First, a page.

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Covaxin Shows 50% Effectiveness Against Symptomatic Covid-19 In Real-World Assessment: Lancet Study

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The results of an interim study recently published in The Lancet showed that two doses of Covaxin, also known as BBV152, had 77.8 per cent efficacy against symptomatic disease and present no serious safety concerns.

The latest study assessed 2,714 hospital workers at the All India Institute of Medical Sciences (AIIMS) in Delhi, from April 15, who were symptomatic and underwent RT-PCR test for COVID-19 detection.

Researchers noted that the Delta variant was the dominant strain in India during the study period, accounting for approximately 80 per cent of all confirmed COVID-19 cases. Covaxin, developed by Hyderabad-based Bharat Biotech in collaboration with the National Institute of Virology, Indian Council of Medical Research (NIV-ICMR), Pune, is an inactivated whole virus vaccine administered in a two-dose regimen, 28 days apart.

In January this year, Covaxin was approved for emergency use in India for people aged 18 and above. The World Health Organization (WHO) added the vaccine to its list of approved emergency use COVID-19 vaccines earlier this month. The latest study was conducted during India's second COVID-19 surge and in healthcare workers who were primarily offered Covaxin.

The COVID-19 vaccination centre at AIIMS New Delhi exclusively offered Covaxin beginning January 16 this year to all of its 23,000 employees. Researchers evaluated the effectiveness of the vaccine against symptomatic RT-PCR confirmed SARS-CoV-2 infection. Of the 2,714 employees in the study population, 1,617 people tested positive for SARS-CoV-2, the virus that causes COVID-19, and 1,097 tested negative.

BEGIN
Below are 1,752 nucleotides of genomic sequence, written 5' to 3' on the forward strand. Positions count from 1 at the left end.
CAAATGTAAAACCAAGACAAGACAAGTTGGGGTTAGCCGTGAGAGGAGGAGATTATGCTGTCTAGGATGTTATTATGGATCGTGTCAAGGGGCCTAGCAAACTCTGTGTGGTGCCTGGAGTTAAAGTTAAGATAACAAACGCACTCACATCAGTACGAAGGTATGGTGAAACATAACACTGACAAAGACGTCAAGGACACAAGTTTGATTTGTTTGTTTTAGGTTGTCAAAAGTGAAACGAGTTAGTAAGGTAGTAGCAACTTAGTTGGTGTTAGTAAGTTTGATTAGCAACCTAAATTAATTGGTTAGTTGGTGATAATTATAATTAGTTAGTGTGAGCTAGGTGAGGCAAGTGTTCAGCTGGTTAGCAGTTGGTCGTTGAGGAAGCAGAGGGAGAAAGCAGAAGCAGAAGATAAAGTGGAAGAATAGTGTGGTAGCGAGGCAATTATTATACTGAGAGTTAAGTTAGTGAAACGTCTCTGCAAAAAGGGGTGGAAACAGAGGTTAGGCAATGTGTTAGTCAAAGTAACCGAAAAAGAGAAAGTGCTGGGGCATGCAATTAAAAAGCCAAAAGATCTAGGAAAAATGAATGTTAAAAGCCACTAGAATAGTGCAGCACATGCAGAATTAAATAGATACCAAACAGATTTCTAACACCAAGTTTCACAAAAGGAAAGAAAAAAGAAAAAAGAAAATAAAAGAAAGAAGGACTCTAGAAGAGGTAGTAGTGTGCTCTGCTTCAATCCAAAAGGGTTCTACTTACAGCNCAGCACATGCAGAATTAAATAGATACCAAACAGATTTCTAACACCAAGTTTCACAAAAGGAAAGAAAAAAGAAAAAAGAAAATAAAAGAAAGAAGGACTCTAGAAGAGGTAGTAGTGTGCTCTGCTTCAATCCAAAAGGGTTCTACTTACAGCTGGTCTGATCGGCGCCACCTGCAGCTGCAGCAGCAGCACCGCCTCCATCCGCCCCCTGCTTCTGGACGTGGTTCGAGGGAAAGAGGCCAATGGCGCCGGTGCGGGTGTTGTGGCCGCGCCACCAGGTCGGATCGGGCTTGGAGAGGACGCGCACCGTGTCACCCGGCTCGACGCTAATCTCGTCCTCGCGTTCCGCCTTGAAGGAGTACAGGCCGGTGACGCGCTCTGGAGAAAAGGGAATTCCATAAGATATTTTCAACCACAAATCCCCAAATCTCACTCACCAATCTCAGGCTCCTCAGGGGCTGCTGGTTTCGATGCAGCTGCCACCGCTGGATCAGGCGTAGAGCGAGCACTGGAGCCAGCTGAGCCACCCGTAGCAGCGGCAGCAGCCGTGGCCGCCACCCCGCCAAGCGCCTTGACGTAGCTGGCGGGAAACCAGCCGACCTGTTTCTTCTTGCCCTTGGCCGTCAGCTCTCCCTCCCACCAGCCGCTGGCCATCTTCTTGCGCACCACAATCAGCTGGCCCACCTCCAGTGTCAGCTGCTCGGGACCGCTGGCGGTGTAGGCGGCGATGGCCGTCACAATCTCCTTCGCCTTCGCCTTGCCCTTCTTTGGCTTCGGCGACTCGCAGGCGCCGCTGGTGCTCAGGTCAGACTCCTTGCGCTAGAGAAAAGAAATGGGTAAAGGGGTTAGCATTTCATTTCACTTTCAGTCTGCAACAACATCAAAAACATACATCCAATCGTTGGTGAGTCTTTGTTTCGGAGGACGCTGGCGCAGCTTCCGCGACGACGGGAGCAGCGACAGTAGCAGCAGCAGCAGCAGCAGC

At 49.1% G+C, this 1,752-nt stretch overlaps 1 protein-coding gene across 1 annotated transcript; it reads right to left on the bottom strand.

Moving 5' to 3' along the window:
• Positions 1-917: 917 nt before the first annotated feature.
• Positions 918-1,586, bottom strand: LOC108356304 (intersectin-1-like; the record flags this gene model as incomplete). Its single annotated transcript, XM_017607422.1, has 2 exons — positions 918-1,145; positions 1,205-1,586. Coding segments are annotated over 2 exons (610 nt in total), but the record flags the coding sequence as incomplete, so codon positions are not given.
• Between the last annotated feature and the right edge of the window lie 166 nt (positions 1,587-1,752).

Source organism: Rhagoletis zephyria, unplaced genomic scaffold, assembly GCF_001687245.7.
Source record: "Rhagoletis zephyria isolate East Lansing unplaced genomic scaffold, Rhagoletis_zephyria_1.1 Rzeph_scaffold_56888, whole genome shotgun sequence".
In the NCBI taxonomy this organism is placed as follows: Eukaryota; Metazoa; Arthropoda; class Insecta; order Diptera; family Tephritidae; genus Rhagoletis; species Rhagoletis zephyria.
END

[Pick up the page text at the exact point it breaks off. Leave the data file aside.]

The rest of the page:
Positive cases were matched to negative RT-PCR tests (controls). The odds of vaccination with Covaxin were compared between cases and controls and adjusted for occupational exposure to COVID-19, previous SARS-CoV-2 infection, and infection dates.

The study found that the vaccine effectiveness against symptomatic COVID-19 after two doses of Covaxin with the second dose administered 14 or more days before undergoing RT-PCR testing was 50 per cent. The effectiveness of two vaccine doses remained stable over the seven-week follow-up period, the researchers said.

The adjusted vaccine effectiveness of the first dose, estimated after seven and 21 days, was low, which is consistent with the performance of other preventives against the Delta variant, they said.

The authors acknowledge that the vaccine effectiveness of Covaxin estimated in this study is lower than the efficacy reported by the recently published phase 3 trial. They noted that several factors may be responsible for the lower vaccine effectiveness in the latest study.

The researchers said this study population only included hospital employees who may have a higher risk of exposure to COVID-19 infection than the general population. The research was conducted during the peak of India's second wave of COVID-19 with high test positivity rates for both hospital employees and residents of Delhi, they said.

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